Chinese immigrants are trapped in low-paying jobs and their daily interactions limited by the language barrier. Without increasing numbers of naturalized citizens who become registered voters and actively exercise their rights, the community will remain invisible and its needs unaddressed. The goal of the Adult Education Program is to help Chinese immigrants learn English, become naturalized citizens, improve their living conditions, and expand their participation in US society.

CPA Provides
° English for Employment class geared towards the supermarket industry in response to new stores in the neighborhood (in partnership with Boston Chinatown Neighborhood Center)
° US Citizenship classes and assistance with the naturalization process
° An emphasis on learning the concept and practice of civic participation
° Tutoring assistance and other support services for adult learners
° English conversation practice for members
° Drop-in know-your-rights counseling and referral services

Budget  $80,000.00
Category  Education, General/Other Adult Education
Population Served Asian, Pacific Islander Heritage Immigrant, Newcomers, Refugees Poor,Economically Disadvantaged,Indigent
Program Short-Term Success 
-70% of EFE students will be placed in a job in supermarket or retail industry
-Students, members and service clients will learn about their rights and become more self-sufficient
-Students, members, and drop-in service clients will become involved in organizing activities
Program Long-Term Success 
- Graduates will have family-sustaining careers
-Chinese immigrants will learn English more quickly to help them adapt to life in the US
-More immigrants will become naturalized citizens
-Community members will become aware of their rights and less vulnerable to exploitation
Program Success Monitored By 
-class records and reporting by students and employers
-drop-in records and staff reporting
-staff reporting and observation
Examples of Program Success 
 For over 30 years CPA has conducted English and citizenship classes for the community advancing people's English levels, helping dozens of people gain citizenship, and helping individuals advance their careers.  One recent example is Ms. Li who immigrated from China this past year.  She attended our weekly worker English practice sessions and spent additional hours with staff and volunteers preparing for interviews for jobs and training programs.  After being with us for a few months she was accepted into the BEST Corp. Room Attendant training program, which will lead to a $20/hour job at a union hotel with great benefits.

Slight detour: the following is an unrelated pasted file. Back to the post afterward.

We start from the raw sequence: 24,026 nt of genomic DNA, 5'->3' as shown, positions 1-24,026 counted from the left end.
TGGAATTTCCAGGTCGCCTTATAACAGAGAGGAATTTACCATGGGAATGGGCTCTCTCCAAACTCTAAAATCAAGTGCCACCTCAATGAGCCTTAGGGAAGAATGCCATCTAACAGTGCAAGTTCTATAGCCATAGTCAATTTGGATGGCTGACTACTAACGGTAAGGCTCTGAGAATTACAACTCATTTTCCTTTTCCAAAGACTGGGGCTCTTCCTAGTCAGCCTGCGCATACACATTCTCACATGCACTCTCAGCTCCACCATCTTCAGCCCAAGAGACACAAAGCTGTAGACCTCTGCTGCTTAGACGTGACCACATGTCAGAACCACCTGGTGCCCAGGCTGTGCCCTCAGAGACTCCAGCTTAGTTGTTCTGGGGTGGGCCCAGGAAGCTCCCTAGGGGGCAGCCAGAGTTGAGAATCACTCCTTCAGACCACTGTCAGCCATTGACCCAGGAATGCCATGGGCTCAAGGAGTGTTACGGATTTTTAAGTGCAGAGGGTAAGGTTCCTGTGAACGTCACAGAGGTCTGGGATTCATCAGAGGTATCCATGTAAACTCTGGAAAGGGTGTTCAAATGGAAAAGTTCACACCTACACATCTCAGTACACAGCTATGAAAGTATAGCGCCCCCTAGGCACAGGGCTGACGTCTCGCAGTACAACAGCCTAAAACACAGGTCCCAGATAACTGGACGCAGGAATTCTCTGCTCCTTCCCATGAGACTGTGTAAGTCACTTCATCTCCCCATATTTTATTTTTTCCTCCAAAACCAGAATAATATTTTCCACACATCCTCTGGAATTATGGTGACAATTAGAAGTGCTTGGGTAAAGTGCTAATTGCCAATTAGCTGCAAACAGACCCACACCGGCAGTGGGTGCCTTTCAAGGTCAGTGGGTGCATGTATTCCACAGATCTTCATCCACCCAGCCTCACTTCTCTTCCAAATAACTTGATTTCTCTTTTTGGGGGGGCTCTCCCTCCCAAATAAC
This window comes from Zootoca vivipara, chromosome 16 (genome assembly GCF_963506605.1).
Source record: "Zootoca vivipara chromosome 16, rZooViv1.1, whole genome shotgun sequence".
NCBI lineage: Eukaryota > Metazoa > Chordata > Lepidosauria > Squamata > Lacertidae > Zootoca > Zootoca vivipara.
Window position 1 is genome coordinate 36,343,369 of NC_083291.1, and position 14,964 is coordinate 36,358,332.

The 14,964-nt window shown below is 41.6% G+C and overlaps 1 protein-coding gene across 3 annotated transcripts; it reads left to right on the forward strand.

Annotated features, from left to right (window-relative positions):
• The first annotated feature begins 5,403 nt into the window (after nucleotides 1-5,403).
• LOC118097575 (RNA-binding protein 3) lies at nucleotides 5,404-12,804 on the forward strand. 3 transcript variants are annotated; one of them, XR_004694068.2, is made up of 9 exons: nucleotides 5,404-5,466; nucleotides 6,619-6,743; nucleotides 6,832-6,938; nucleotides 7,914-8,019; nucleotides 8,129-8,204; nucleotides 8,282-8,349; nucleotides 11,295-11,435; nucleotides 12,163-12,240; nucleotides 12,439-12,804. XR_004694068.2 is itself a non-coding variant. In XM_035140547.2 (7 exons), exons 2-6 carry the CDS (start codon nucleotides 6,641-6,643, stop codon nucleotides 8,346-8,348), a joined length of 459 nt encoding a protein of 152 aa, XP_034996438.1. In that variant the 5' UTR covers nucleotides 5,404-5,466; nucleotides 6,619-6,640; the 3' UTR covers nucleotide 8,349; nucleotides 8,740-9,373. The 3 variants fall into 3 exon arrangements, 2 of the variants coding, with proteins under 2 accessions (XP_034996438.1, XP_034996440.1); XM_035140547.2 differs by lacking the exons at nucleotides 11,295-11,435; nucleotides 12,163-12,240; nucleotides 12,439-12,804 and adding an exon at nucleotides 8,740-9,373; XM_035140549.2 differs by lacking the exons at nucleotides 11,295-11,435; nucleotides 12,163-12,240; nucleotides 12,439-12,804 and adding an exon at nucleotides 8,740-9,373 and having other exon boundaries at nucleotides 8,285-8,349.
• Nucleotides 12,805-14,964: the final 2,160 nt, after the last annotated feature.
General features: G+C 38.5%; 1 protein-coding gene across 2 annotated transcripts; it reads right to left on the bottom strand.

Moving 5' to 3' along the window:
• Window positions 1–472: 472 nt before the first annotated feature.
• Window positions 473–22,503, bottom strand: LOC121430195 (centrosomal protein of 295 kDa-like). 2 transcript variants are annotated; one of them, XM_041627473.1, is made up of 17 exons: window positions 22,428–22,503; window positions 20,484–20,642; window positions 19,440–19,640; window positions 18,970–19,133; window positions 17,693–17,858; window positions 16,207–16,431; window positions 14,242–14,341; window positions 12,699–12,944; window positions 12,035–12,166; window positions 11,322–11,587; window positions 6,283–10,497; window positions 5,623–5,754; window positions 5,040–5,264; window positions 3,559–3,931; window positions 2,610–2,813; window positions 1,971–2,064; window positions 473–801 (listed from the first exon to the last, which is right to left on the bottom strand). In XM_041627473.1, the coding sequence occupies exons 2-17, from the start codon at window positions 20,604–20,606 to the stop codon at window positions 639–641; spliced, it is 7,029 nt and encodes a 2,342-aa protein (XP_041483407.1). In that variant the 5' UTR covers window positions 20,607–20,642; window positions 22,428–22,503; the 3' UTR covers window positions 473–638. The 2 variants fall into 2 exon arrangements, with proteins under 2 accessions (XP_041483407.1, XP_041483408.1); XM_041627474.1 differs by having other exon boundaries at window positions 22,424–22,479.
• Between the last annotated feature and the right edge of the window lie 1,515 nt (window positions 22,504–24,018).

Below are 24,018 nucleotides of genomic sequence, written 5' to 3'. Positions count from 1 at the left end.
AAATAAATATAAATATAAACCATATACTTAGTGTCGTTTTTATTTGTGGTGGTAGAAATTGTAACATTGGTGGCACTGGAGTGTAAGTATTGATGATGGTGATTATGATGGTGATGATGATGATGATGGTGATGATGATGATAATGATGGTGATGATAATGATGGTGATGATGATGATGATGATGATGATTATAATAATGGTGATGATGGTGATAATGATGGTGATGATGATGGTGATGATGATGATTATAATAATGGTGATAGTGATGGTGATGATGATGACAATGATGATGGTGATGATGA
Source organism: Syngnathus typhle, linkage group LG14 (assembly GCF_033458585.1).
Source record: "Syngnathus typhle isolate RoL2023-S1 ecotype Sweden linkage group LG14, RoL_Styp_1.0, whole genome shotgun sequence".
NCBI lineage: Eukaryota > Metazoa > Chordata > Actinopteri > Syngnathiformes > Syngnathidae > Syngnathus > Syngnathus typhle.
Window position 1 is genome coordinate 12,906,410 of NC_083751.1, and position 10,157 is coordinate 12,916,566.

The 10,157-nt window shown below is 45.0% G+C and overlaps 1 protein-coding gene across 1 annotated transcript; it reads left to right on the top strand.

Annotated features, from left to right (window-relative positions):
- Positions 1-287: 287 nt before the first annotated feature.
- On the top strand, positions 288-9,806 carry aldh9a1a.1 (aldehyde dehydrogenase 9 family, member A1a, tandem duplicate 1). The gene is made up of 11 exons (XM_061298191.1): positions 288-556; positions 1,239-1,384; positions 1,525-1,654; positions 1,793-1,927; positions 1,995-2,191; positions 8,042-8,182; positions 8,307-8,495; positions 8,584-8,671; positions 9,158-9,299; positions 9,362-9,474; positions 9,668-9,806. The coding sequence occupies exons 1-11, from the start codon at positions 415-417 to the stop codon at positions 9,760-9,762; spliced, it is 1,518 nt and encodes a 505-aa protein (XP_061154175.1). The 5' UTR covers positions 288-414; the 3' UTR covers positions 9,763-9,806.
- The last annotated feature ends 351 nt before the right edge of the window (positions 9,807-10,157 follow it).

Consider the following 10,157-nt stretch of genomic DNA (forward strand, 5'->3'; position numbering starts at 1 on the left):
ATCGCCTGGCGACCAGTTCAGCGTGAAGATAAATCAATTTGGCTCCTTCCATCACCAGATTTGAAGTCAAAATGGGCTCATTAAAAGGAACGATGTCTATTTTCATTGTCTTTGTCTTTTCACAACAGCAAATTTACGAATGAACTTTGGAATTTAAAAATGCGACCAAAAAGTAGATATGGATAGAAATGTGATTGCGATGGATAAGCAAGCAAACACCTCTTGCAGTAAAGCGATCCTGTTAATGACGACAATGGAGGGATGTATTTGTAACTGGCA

Supermarket EFE class is in its inaugural year and will have results to report at the end of 2015.

Chinatown Stabilization Campaign

Boston Chinatown is a residential neighborhood and the social, cultural, political, and economic center of New England's Chinese community.
The trend of downtown revitalization means that a key point of conflict in the city is the struggle of communities of color and working class neighborhoods for the right to remain. Chinatown faces the most intense development pressures due to its location in the heart of downtown.
Over the past 20 years, we have organized Chinatown residents to win long-term affordability contracts at expiring use developments, to moderate rent increases, and to increase affordable housing in new commercial developments. Due to recent luxury development, Chinatown today is a half low-income, half high-income community.

The Chinatown Stabilization Campaign is focused on stabilizing the working class residential core of Chinatown as the neighborhood grows and diversifies.
Budget  $120,000.00
Category  Civil Rights, Social Action & Advocacy, General/Other Civil Rights, Social Action & Advocacy, General/Other
Population Served Asian, Pacific Islander Heritage Immigrant, Newcomers, Refugees Poor,Economically Disadvantaged,Indigent
Program Short-Term Success 
-Work with tenants to preserve affordable units in Chinatown's center
-Work for construction and permanent jobs linked to local development projects to hire at least 51% Boston residents, 51% people of color and increase hiring of women
-Organize to influence both neighborhood development outcomes and citywide policy
Program Long-Term Success  -Immigrant working class residents will remain in affordable housing developments in Chinatown's residential center, with more affordable housing opportunities for families in mixed-income housing at the neighborhood's edges.
-The Chinese community will secure job opportunities and benefit from new waves of development in the Harrison-Albany corridor.
-Chinatown will join with other neighborhoods citywide to develop shared communications and coordinated organizing strategies, winning new community stabilization policies at the city level.
Program Success Monitored By 
-Tenants involved, units preserved, households stabilized
-Hiring outcomes
-New program pathways established
-Development projects modified
-Policies changed or influenced
Examples of Program Success 

-Brought citywide attention to the “affordability gap” in affordable housing and secured changes in the Inclusionary Zoning program to better serve Boston residents.  

-Worked with tenants in ten Chinatown developments, nearly a thousand units, to help them stay in their homes and improve their quality of life. 

-Helped establish Chinatown’s first resident association, which went on to win city government recognition as an advisory “neighborhood council” and increased affordable housing concessions through high-profile organizing campaigns.